At some point, I realized I could never please Jim “Let’s get crackin” Curry, however much I tried  — that I could not get the love I really needed in the way I really needed it.
Mostly what I did and did very, very well was to perform for love, over and over offering up my version of good academics and good behavior. And, predictably, it was never enough. After college, and after four years in New York, I rebelled just enough (dropped out, moved west, and lived with a man)  to be excommunicated from the family for a few years, right up until the time dad got very sick and died. Esophageal cancer.
We did have a reunion of sorts before his death, but he never really forgave me for not turning out the way he felt I should have turned out. #suchpotential #whatawaste. To me, the empty look in his eye said it all.
If I’d had more understanding at that time, I might have had some compassion for a man who not only felt his life force ebbing away but felt betrayed by his own daughter. He didn’t recognize me. He no longer recognized himself in me. My own sense of abandonment was so massive, all I could do was tamp it down, down, way, way down. It didn’t really even register until years later.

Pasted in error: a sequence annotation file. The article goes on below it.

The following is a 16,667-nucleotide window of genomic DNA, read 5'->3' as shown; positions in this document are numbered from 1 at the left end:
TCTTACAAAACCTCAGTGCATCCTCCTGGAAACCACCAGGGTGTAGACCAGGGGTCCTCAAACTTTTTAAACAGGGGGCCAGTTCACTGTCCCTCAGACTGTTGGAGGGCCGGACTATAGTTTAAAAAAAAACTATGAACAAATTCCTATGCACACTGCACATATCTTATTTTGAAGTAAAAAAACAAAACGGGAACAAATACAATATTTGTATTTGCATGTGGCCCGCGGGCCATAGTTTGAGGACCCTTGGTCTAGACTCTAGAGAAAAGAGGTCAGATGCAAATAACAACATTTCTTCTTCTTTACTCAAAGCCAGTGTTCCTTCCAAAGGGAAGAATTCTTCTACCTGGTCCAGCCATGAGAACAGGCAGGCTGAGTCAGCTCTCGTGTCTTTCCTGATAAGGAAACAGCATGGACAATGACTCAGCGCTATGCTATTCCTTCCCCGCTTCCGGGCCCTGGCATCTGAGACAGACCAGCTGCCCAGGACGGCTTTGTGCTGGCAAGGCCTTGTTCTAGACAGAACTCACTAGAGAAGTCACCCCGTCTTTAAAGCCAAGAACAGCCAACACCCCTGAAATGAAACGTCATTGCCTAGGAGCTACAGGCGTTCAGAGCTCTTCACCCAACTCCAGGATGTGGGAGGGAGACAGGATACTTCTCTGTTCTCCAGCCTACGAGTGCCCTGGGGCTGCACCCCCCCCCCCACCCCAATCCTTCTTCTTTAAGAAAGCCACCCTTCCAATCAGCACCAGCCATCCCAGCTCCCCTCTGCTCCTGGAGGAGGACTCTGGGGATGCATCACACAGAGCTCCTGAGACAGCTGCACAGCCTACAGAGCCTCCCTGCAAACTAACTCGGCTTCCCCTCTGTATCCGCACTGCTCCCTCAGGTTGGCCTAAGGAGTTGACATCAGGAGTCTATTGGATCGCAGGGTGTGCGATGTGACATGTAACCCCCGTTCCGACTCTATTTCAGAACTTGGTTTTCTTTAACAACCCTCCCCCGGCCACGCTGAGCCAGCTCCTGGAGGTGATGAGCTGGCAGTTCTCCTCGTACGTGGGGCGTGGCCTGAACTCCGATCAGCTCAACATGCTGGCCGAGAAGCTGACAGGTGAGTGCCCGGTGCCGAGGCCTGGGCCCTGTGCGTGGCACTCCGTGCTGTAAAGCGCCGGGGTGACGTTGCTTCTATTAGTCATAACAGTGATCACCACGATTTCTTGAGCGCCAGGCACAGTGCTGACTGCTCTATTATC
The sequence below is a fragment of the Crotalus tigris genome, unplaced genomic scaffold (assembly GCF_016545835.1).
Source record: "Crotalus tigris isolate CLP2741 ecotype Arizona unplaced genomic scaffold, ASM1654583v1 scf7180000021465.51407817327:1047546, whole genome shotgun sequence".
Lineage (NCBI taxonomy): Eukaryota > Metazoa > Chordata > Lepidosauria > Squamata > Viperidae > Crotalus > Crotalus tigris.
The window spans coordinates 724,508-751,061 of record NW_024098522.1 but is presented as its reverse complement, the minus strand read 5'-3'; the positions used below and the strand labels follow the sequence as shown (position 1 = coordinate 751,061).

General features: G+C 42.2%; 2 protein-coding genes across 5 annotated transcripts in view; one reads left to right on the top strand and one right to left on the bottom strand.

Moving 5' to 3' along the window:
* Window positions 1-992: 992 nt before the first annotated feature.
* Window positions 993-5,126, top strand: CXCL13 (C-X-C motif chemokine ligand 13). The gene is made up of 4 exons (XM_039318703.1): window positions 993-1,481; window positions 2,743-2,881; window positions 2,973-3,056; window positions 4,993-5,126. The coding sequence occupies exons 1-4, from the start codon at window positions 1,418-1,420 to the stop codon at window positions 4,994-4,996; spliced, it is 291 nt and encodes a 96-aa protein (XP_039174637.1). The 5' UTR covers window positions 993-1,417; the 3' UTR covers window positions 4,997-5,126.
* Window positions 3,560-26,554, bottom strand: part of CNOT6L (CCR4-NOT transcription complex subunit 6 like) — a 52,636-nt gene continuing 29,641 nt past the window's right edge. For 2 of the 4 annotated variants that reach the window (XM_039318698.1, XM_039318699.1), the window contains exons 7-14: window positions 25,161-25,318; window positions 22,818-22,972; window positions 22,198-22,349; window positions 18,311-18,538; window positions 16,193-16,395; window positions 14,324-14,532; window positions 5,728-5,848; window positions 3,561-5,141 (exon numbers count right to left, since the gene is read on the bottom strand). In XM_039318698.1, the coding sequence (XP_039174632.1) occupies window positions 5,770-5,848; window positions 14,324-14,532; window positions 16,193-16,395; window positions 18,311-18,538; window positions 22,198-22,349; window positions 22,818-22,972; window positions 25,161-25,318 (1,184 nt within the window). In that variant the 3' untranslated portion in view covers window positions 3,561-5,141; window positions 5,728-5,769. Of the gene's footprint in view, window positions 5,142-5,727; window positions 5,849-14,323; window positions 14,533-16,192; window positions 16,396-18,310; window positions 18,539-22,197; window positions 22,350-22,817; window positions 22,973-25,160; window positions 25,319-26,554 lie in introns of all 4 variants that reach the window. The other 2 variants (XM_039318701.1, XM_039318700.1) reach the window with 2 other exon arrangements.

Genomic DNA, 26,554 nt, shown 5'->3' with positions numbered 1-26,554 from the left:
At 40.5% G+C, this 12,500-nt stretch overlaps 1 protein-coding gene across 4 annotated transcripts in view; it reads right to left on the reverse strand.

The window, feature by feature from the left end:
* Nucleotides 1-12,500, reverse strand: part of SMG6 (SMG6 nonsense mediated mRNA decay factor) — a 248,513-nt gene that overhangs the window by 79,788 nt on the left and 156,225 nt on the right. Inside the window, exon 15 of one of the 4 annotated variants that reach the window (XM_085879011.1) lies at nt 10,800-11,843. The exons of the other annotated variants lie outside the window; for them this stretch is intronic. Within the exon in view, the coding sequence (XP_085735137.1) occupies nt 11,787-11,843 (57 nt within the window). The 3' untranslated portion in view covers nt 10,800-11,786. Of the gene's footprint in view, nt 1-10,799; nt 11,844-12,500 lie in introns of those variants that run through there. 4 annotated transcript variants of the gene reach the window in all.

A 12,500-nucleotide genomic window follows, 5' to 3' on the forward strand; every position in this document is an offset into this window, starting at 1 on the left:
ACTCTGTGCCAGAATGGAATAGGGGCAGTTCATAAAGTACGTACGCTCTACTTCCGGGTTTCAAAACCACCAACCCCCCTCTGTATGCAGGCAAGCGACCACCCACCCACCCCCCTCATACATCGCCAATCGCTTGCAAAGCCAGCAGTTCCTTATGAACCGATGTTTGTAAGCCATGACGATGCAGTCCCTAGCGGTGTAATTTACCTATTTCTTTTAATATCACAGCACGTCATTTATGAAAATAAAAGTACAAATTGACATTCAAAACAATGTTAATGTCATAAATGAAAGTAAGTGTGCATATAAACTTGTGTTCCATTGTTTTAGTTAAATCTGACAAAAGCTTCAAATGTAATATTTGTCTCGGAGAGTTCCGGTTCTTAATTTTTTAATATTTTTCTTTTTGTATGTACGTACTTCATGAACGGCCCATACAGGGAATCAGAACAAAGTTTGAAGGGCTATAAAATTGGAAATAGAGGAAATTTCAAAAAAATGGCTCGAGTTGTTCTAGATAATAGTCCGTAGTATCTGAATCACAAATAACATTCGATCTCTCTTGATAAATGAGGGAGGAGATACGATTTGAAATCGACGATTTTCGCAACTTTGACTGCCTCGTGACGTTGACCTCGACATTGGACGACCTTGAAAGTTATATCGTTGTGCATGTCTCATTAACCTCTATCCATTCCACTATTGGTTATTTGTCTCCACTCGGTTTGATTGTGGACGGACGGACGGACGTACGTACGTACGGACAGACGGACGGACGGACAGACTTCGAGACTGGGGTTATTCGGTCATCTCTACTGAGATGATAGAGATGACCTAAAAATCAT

He died before he had the chance to meet my future husband, or my daughter. He left four dizzied adult children in their little boats bobbing in his wake. And he left my mother heartbroken. I’ll get to her story later.
In the meantime, in the very long and protracted meantime of this lifetime to date, I have populated my script and stream of consciousness with numerous and far-flung father figures. Mentors, teachers, boyfriends, husbands, all of them attempts, as I see it, to heal what I could not heal with my own father. Mostly, this drama played itself out in attempts to win men over, but really, fundamentally and over time, I started seeing it was just about trying to heal the scar of having had to “win” to receive love. To feel worthy simply by virtue of being a human being with a beating heart.
I’m still trying to heal this one — prying pieces off the emotional suit of armor with veiny, wrinkled, sometimes arthritic hands. I’m not giving up.

 

About the author

Michelle Curry Wright

Michelle Curry Wright

Michelle Curry Wright has lived in the Telluride area since 1984 where she has had many and various jobs to support her writing and painting habits. She has had novels published novels (2), as well as essays (many). This project is the revitalization of a novel she wrote as a 20-something, set in a remote part of southeastern Utah. Each chapter in the story, released monthly on her blog, www.dreamingoflasal.com, is accompanied by a backstory essay about her life and her connection to the original novel.

Curry Wright resides in Ridgway, CO, is married to Peter Kenworthy, and has one daughter and four step-children. She currently works with the online sales team at a beeswax candle factory.